That he treats here of free justification or of the pardon by which God reconciles us to himself, we may infer from the last clause, when he adds, who walk not according to the flesh, but according to the Spirit For if Paul intended to teach us, that we are prepared by the spirit of regeneration to overcome sin, why was this addition made? But it was very proper for him, after having promised gratuitous remission to the faithful, to confine this doctrine to those who join penitence to faith, and turn not the mercy of God so as to promote the licentiousness of the flesh. And then the state of the case must be noticed; for the Apostle teaches us here how the grace of Christ absolves us from guilt.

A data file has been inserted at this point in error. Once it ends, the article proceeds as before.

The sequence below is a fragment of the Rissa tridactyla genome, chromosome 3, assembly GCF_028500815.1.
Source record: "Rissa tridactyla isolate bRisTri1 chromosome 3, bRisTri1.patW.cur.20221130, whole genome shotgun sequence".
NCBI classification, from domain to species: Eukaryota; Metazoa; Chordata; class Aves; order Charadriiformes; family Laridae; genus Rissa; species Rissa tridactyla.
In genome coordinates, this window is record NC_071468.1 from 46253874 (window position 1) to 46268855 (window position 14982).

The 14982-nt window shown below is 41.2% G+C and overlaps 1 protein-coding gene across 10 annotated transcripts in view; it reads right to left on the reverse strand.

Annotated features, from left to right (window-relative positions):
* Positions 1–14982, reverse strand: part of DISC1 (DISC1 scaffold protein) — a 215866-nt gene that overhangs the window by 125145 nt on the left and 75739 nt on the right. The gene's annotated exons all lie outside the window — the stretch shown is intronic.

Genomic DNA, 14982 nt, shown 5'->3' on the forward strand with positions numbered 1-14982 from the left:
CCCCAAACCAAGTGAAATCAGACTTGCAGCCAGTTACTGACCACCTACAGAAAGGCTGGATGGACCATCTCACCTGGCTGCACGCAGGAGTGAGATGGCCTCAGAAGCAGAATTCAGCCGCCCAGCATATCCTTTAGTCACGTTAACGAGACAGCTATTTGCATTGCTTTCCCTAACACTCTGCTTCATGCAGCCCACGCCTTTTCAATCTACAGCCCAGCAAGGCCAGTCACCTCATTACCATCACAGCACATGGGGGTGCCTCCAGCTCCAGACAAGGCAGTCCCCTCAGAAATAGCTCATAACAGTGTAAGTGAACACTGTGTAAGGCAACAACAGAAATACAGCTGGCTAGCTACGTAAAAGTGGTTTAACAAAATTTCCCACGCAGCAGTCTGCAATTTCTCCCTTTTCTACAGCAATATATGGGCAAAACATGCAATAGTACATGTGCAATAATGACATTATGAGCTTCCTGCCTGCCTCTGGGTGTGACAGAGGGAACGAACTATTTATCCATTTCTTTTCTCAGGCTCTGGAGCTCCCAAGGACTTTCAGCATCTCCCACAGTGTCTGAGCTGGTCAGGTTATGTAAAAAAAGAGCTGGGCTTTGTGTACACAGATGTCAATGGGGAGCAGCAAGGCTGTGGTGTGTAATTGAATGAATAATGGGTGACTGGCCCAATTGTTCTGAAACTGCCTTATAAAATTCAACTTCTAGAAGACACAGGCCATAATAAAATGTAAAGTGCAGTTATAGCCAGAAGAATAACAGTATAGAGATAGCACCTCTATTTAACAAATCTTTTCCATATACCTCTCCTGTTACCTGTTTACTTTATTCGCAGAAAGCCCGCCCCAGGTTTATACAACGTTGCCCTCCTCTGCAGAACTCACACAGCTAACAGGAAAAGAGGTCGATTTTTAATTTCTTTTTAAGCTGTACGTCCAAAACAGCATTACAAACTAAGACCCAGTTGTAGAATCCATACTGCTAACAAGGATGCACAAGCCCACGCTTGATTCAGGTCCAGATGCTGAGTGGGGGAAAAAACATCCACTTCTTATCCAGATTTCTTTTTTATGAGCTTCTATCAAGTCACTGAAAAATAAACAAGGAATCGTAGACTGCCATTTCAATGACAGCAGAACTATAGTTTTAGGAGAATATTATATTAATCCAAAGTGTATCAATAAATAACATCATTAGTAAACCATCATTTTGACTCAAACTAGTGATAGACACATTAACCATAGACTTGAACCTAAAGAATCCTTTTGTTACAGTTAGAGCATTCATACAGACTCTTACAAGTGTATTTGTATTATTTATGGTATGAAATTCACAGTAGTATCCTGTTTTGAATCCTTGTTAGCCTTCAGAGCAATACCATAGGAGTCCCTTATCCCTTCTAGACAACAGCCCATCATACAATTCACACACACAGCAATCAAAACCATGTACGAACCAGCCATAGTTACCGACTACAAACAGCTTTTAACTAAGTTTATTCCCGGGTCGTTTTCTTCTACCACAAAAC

Now as to the expression, τὸ ἀδύνατον, the impossibility of the law, it is no doubt to be taken for defect or impotency; as though it had been said, that a remedy had been found by God, by which that which was an impossibility to the law is removed. The particle, ἐν ᾧ, Erasmus has rendered “ea parte qua — in that part in which;” but as I think it to be causal, I prefer rendering it, “eo quod — because:” and though perhaps such a phrase does not occur among good authors in the Greek language, yet as the Apostles everywhere adopt Hebrew modes of expression, this interpretation ought not to be deemed improper. 239239     Calvin is not singular in this rendering. Pareus and Grotius give “quia vel quandoquidem — because or since;” and the latter says, that ἐν ᾧ is an Hebraism for ἐφ ᾧ; see Romans 5:12 Beza refers to Mark 2:19, and Luke 5:34, as instances where it means when or while, and says that it is used in Greek to designate not only a certain time, but also a certain state or condition. Piscator’s rendering is “co quod — because.” — Ed. No doubt intelligent readers will allow, that the cause of defect is what is here expressed, as we shall shortly prove again. Now though Erasmus supplies the principal verb, yet the text seems to me to flow better without it. The copulative καὶ, and, has led Erasmus astray, so as to insert the verb prœstitit — hath performed; but I think that it is used for the sake of emphasis; except it may be, that some will approve of the conjecture of a Grecian scholiast, who connects the clause thus with the preceding words, “God sent his own Son in the likeness of the flesh of sin and on account of sin,” etc. I have however followed what I have thought to be the real meaning of Paul. I come now to the subject itself. 240240     The beginning of this verse, though the general import of it is evident, does yet present some difficulties as to its construction. The clause, as given by Calvin, is, “Quod enim impossibile erat legi,” — τὸ γὰρ ἀδύνατον τον νόμου Pareus supposes δἰα understood, “For on account of the impotency of the law,” etc. Stuart agrees with Erasmus and Luther and supplies the verb “did,” or accomplish, — “For what the law could not accomplish,... God... accomplished,” etc. But the simpler construction is, “For this,” (that is, freedom from the power of sin and death, mentioned in the former verse,) “being impossible for the law,” etc. It is instance of the nominative case absolute, which sometimes occurs in Hebrew. The possessive case, as Grotius says, has often the meaning of a dative after adjectives, as “malum hominis“ is “malum homini — evil to man.” The τὸ has sometimes the meaning of τουτο; it is separated by γὰρ from the adjective. Some say that it is for ὅτι γὰρ, “Because it was impossible for the law,” etc. But changes of this kind are never satisfactory. The rendering of the whole verse may be made thus, —